Take a deep breath. Close your eyes and try to truthfully answer the age-old question, who am I?
I’m going to take a guess here and say your first thoughts were a combination of one-word nouns consisting of your profession or hobbies.
Then you probably thought of something to describe your stance as a friend or family member, followed by descriptors including your age, gender, ethnicity or other identifiers you might use when filling out forms at the doctor’s office.
I did the same thing, and it just seems so… unfulfilling. I want to be more than an American 20-year-old college student, daughter, runner, cook, friend and writer.
The more I thought about it, the words from the most recent tear-jerking sappy love story, "The Fault in Our Stars," began to echo in my head.
Now don’t hit me with an eye roll at the mention of this current omnipresent topic of conversation; you have to admit Augustus Waters did make some damn good points. His biggest fear was oblivion, and I couldn’t agree more.
All too often, we do the things we do with hopes that some day they might mean something or leave an impact. We want to be remembered and we want to be someone. But Hazel (Augustus’ counterpoint in the story) bluntly reminds us that oblivion is inevitable:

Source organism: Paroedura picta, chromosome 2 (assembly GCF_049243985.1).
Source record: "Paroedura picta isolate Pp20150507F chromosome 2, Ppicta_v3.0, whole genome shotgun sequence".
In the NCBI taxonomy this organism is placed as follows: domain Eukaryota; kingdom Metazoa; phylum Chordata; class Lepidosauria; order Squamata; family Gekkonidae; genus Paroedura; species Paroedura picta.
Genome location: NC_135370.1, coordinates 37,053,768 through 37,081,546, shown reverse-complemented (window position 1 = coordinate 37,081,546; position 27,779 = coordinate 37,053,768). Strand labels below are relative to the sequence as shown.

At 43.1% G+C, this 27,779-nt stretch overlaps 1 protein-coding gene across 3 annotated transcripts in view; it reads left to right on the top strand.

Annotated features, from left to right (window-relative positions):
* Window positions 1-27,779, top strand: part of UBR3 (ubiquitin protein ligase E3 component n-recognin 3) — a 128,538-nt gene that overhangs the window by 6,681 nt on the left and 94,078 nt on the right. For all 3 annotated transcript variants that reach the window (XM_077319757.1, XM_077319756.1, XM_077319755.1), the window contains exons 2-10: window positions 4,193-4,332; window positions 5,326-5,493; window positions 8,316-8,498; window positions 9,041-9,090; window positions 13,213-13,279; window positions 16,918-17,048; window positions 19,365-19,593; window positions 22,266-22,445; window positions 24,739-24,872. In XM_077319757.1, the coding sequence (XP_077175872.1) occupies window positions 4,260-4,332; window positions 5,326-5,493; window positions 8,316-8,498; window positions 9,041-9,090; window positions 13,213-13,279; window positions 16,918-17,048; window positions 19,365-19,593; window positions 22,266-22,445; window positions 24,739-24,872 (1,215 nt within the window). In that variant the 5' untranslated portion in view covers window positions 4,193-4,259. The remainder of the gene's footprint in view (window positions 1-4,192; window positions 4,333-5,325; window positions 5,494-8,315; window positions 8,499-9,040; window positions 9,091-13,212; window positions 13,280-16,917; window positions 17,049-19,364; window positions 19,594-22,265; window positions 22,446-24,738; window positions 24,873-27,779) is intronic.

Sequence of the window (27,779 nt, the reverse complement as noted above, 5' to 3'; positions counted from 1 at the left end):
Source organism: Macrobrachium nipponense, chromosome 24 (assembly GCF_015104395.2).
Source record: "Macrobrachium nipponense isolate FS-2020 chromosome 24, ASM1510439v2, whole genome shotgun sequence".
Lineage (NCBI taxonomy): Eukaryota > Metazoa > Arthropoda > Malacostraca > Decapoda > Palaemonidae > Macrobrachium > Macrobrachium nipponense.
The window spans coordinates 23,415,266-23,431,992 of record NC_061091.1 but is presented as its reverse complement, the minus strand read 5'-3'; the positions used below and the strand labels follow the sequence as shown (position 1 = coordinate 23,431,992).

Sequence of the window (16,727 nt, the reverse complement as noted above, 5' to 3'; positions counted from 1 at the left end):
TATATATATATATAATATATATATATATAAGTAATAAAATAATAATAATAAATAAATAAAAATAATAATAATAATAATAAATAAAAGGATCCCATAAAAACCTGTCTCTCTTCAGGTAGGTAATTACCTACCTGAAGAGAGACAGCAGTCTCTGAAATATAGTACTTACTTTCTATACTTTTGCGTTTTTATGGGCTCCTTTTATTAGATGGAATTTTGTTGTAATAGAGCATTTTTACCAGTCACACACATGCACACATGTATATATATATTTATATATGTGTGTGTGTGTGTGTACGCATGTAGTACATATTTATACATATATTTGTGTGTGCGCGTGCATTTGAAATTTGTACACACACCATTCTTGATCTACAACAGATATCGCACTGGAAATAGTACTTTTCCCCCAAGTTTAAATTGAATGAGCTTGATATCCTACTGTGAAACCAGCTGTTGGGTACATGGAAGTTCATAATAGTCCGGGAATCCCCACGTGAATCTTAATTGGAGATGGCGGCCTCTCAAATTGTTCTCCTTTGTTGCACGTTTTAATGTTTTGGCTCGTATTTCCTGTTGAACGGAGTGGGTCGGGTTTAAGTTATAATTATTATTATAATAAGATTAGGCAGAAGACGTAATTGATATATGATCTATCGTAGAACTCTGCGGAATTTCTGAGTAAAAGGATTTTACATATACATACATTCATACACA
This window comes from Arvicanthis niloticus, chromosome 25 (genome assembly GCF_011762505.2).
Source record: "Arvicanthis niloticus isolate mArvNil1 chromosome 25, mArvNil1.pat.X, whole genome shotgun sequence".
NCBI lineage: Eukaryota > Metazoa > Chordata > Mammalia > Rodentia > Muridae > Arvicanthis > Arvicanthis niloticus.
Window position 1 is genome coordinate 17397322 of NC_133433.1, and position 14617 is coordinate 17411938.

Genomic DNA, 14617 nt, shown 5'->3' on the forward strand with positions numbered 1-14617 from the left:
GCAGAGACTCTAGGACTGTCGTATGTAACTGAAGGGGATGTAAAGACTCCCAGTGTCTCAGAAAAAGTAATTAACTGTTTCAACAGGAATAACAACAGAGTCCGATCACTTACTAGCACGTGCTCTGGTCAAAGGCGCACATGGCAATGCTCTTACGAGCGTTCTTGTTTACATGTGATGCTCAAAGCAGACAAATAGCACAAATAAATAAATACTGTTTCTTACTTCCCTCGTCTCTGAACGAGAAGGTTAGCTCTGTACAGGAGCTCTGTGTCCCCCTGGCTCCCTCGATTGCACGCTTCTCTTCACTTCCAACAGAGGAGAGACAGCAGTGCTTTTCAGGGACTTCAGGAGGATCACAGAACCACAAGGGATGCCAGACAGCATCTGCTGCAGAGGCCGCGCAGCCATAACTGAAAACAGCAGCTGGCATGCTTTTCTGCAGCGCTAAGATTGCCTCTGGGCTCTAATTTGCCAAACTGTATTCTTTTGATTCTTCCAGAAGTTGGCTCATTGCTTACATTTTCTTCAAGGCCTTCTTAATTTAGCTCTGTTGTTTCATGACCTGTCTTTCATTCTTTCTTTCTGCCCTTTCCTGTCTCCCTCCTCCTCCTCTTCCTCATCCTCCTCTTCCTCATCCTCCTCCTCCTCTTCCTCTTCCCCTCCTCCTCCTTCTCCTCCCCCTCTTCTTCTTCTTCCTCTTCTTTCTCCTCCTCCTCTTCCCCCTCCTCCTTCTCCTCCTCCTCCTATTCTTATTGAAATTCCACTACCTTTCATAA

There will come a time when all of us are dead. There will be no one left to remember Aristotle or Cleopatra, let alone you.
Ouch. But if that’s true (and I believe it must be), then who are we, really? Just small markers of time? Just insignificant servers of our purpose as mothers, daughters, fathers, sons, teachers, doctors or artists? There has to be more to us than that.
In this world where absolutely nothing is permanent, the only thing we can be sure of is death. That seems to be an ominous truth, a pessimistic one even, but it doesn’t have to be.
If all we have is right now, all we know to be true is this very moment we have before us. Why work so hard trying to leave something behind rather than just enjoy it? My advice: Love deeply, travel everywhere and open your eyes to new experiences.
Living in the moment might be a bit cliché, but how about stop trying to leave "something" behind and instead just leave all of who you are. Whatever you have to give, that's who you really are and you have so much to offer.
My idea for success in life is measured in smiles. I believe the more laugh lines that find their way onto your face as you age, the more successfully you’ve lived.
Certainly Augustus was not alone in fearing oblivion, but if that is an inevitable truth of life, the only one we can be 100 percent sure about is why not give it everything we’ve got?
So, who are you? You might still be figuring it out, but be sure to pour every ounce of that being into living your best life. It’s the only one we’ve got.
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